Equatorial Guinea’s ecotourism is even
more valuable than its oil.
Scratch, rasp, scratch, swoosh! The eerie, foreign sound awoke me from a deep sleep within my tent on the edge of the equatorial jungle, the sound standing out distinctly above the symphony of loud, crashing waves and the ceaseless singing of cicadas a few meters away. What was that?, I thought, sitting up.
There it came again. Exiting my tent into the moonless night, I switched on my head torch and searched out the source of the sound, my heart racing. The sound grew louder, and then suddenly, movement. Down on the beach. Yes. Something dark was digging among the stones. And sand, sand was being flicked onto dry jungle leaves. My heart beat a bit faster as I took a few steps closer and discovered, finally, a turtle.
A giant Atlantic Green turtle, almost as big as a double bed, worked meticulously before me, digging and dislodging stones, sticks, and sand in order to dig out a nest and lay 80-100 eggs on the edge of the equatorial jungle — the same stretch of beach where she was born many years ago.
How they know where to return after years at sea; how they know to safeguard their eggs from predators by digging two false holes and then a third one true; and how they even know how and where to dig are all questions scientist can only guess. But here they come in scores; Atlantic Green, Hawksbill, Leatherback and Olive Ridley, year after year during the dry season between September and April, and peaking in January to lay their eggs and complete the cycle of life as they have done for eons. This is why I had come to visit Equatorial Guinea; this is what makes Bioko Island so special.
Bridging the gulf
Bioko Island, Equatorial Guinea. Where the wild things are . . . for now. The name alone conjures up mental pictures of an exotic land, with jungles and the open wild beckoning the adventurous. With giant beach-laying turtles, volcanic islands and endemic primates, Equatorial Guinea is all of that and much, much more. Wedged in the armpit of Africa, sitting just 32 kilometers off the west coast across from Cameroon in the Gulf of Guinea, the country is one of the most biologically significant in all of Africa, and it plays a pivotal role in supplying the world’s insatiable need for oil and gas.
Ranked by the United Nations among the 10 least-visited countries in the world, Equatorial Guinea hasn’t seen many travelers other than those involved in the increasingly rich and exploited oil industry — mainly in the north and offshore of Bioko Island. The capital city of Malabo on the northern tip of Bioko may seem a bit unwelcoming or even guarded at first, but therein lies a great deal of its beauty; it reveals its true self only to those willing to explore. For it’s only then, with honest immersion, that one can discover some of the real hidden gems of the city: Places like Malabo’s Cultural Centre, where talented and passionate youths breakdance the afternoons away to the captivating beats of the African bass; the refurbished Seminario Nuestra Señora del Pilar de Banapa up in the foothills, where monks and nuns have studied the Christian faith for centuries; or even the deserted and seemingly forgotten suburb of Sipopo, with its vine-covered streets and unused mansions built with oil money for wealthy owners. But despite the lack of wealth being distributed to more than just those in power, the oil and gas industry appears to have boosted Malabo’s economy enough to have attracted American and Chinese investors, and within the past 10 years the city has grown considerably.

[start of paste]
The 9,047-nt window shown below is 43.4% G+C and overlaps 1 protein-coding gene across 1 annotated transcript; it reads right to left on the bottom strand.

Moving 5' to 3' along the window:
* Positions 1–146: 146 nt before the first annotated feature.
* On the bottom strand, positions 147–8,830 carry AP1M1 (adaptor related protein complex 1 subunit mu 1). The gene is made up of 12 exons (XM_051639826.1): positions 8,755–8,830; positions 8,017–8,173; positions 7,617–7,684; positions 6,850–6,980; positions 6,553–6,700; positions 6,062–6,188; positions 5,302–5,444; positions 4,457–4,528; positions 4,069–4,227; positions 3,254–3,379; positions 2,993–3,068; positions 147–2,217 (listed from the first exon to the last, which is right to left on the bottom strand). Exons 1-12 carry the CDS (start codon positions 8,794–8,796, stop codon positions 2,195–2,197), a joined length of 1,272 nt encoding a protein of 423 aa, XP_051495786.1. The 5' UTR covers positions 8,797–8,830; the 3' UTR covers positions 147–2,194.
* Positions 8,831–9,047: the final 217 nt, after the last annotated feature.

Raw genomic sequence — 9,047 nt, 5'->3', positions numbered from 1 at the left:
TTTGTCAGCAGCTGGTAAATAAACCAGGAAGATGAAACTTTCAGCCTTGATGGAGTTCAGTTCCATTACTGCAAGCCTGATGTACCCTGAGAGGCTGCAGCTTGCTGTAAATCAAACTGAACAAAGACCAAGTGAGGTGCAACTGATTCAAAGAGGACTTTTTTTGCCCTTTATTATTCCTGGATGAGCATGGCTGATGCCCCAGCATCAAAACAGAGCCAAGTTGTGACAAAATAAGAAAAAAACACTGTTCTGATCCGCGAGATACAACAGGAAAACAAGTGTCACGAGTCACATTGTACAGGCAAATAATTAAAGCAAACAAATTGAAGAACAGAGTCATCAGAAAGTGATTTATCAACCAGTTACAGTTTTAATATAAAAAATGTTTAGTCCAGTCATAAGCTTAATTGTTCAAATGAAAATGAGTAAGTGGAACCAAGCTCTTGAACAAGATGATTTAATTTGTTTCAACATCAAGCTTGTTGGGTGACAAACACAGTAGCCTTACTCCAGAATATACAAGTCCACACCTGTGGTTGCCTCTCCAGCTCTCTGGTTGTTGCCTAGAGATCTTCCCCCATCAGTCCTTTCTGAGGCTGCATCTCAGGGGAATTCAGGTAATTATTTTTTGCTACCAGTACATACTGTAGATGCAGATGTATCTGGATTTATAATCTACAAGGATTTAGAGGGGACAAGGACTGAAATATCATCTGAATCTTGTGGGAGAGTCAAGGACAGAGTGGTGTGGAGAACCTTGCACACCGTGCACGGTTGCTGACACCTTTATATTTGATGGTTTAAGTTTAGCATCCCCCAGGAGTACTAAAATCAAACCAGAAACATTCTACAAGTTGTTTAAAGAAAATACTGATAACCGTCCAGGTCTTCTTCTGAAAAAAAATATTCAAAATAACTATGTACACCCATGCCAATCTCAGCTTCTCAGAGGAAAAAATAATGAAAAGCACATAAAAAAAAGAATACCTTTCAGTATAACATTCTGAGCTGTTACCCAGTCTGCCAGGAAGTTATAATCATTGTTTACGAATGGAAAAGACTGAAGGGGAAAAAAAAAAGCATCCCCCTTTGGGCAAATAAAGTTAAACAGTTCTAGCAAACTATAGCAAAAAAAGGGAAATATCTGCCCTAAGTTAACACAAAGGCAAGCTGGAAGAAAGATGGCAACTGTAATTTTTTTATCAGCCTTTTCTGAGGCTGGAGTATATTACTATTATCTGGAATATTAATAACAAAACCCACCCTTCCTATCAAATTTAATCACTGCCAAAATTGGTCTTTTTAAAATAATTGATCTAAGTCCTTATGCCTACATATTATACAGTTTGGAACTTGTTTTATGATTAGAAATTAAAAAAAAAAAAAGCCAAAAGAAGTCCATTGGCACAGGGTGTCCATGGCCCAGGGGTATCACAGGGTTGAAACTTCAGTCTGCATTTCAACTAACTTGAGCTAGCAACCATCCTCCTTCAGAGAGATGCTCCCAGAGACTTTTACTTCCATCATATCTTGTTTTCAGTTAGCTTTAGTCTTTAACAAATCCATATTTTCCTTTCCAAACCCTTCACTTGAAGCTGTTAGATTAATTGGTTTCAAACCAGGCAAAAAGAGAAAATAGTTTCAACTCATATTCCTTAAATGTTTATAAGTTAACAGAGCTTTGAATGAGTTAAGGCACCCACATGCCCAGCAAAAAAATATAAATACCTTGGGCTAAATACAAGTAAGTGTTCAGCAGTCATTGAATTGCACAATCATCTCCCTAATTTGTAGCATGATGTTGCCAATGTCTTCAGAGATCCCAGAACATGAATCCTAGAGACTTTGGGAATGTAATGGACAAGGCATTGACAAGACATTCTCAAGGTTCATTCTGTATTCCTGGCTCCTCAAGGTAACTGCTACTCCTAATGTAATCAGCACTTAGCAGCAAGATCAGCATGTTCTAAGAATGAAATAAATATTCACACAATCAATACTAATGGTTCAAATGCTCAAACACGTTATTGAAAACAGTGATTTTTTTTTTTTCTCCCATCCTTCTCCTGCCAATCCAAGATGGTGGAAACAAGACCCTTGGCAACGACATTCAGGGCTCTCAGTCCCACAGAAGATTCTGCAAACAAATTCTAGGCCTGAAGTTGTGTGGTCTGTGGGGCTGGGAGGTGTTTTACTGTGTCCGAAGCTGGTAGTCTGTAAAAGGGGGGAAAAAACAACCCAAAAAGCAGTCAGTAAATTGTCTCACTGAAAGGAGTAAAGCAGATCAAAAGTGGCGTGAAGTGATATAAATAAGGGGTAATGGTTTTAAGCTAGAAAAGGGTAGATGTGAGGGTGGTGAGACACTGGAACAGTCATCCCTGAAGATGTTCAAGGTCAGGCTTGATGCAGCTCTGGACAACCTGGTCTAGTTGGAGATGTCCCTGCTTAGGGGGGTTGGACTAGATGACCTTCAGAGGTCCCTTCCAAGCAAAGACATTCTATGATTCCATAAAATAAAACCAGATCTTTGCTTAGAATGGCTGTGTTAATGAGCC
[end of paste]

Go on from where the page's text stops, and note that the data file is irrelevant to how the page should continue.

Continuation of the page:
Built around the old colonial city center with its beautiful neogothic Santa Isabel cathedral and Plaza de la Independiencia, Malabo boasts many impressive and ultramodern projects that are currently nearing completion. A brand new international airport sits alongside the old just waiting to be opened, supposedly sometime in 2018; a large-scale and very picturesque promenade peacefully greets visitors along Malabo’s west coast; and the impressive Malabo Gate stands sentinel over the newly finished national road between the airport and the city. Not to mention the many hotels (Hilton, Sofitel and Magno to name a few), shopping centers and a university under construction, all of which appear to be screaming for visitors.